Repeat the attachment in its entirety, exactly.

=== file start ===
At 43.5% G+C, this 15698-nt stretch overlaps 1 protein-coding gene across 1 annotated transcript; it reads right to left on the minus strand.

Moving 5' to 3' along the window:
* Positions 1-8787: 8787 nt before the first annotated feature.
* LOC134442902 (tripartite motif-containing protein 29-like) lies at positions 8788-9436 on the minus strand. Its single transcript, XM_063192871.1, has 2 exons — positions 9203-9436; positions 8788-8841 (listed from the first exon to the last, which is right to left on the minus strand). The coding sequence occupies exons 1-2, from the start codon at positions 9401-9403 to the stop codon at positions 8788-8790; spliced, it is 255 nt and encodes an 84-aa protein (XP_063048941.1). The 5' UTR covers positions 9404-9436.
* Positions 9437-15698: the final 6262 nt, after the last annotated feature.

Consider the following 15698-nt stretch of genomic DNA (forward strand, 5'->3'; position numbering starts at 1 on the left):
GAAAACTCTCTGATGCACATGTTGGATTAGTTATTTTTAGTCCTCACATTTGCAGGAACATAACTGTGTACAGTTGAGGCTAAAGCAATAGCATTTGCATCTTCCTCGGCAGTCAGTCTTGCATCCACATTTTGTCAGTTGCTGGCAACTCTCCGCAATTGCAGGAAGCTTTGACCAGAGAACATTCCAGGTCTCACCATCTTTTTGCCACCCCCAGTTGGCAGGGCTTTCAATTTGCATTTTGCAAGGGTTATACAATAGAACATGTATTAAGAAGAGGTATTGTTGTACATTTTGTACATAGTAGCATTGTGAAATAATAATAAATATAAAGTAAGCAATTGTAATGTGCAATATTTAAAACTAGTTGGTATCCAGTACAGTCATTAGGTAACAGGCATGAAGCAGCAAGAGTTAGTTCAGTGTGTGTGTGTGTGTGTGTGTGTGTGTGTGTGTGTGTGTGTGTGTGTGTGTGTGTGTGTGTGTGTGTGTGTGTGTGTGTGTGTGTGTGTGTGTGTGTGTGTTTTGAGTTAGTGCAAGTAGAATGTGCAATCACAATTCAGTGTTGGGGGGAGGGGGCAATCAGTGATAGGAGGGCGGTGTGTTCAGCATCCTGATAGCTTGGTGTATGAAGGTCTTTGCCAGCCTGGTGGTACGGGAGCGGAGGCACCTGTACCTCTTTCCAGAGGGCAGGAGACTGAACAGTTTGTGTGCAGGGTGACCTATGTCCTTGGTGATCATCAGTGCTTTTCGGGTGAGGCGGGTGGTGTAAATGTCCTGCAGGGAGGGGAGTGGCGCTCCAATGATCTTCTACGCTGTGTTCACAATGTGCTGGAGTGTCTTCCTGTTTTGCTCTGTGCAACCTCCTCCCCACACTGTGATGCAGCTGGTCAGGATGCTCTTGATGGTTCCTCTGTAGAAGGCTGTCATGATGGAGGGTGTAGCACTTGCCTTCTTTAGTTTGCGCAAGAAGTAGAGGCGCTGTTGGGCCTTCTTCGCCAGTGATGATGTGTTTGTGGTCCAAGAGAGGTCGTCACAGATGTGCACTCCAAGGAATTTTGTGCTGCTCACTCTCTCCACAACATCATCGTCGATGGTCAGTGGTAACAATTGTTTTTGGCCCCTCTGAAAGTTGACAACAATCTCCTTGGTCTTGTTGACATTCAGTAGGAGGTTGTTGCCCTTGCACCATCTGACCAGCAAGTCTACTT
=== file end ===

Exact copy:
At 43.5% G+C, this 15698-nt stretch overlaps 1 protein-coding gene across 1 annotated transcript; it reads right to left on the minus strand.

Moving 5' to 3' along the window:
* Positions 1-8787: 8787 nt before the first annotated feature.
* LOC134442902 (tripartite motif-containing protein 29-like) lies at positions 8788-9436 on the minus strand. Its single transcript, XM_063192871.1, has 2 exons — positions 9203-9436; positions 8788-8841 (listed from the first exon to the last, which is right to left on the minus strand). The coding sequence occupies exons 1-2, from the start codon at positions 9401-9403 to the stop codon at positions 8788-8790; spliced, it is 255 nt and encodes an 84-aa protein (XP_063048941.1). The 5' UTR covers positions 9404-9436.
* Positions 9437-15698: the final 6262 nt, after the last annotated feature.

Consider the following 15698-nt stretch of genomic DNA (forward strand, 5'->3'; position numbering starts at 1 on the left):
GAAAACTCTCTGATGCACATGTTGGATTAGTTATTTTTAGTCCTCACATTTGCAGGAACATAACTGTGTACAGTTGAGGCTAAAGCAATAGCATTTGCATCTTCCTCGGCAGTCAGTCTTGCATCCACATTTTGTCAGTTGCTGGCAACTCTCCGCAATTGCAGGAAGCTTTGACCAGAGAACATTCCAGGTCTCACCATCTTTTTGCCACCCCCAGTTGGCAGGGCTTTCAATTTGCATTTTGCAAGGGTTATACAATAGAACATGTATTAAGAAGAGGTATTGTTGTACATTTTGTACATAGTAGCATTGTGAAATAATAATAAATATAAAGTAAGCAATTGTAATGTGCAATATTTAAAACTAGTTGGTATCCAGTACAGTCATTAGGTAACAGGCATGAAGCAGCAAGAGTTAGTTCAGTGTGTGTGTGTGTGTGTGTGTGTGTGTGTGTGTGTGTGTGTGTGTGTGTGTGTGTGTGTGTGTGTGTGTGTGTGTGTGTGTGTGTGTGTGTGTGTGTGTGTTTTGAGTTAGTGCAAGTAGAATGTGCAATCACAATTCAGTGTTGGGGGGAGGGGGCAATCAGTGATAGGAGGGCGGTGTGTTCAGCATCCTGATAGCTTGGTGTATGAAGGTCTTTGCCAGCCTGGTGGTACGGGAGCGGAGGCACCTGTACCTCTTTCCAGAGGGCAGGAGACTGAACAGTTTGTGTGCAGGGTGACCTATGTCCTTGGTGATCATCAGTGCTTTTCGGGTGAGGCGGGTGGTGTAAATGTCCTGCAGGGAGGGGAGTGGCGCTCCAATGATCTTCTACGCTGTGTTCACAATGTGCTGGAGTGTCTTCCTGTTTTGCTCTGTGCAACCTCCTCCCCACACTGTGATGCAGCTGGTCAGGATGCTCTTGATGGTTCCTCTGTAGAAGGCTGTCATGATGGAGGGTGTAGCACTTGCCTTCTTTAGTTTGCGCAAGAAGTAGAGGCGCTGTTGGGCCTTCTTCGCCAGTGATGATGTGTTTGTGGTCCAAGAGAGGTCGTCACAGATGTGCACTCCAAGGAATTTTGTGCTGCTCACTCTCTCCACAACATCATCGTCGATGGTCAGTGGTAACAATTGTTTTTGGCCCCTCTGAAAGTTGACAACAATCTCCTTGGTCTTGTTGACATTCAGTAGGAGGTTGTTGCCCTTGCACCATCTGACCAGCAAGTCTACTT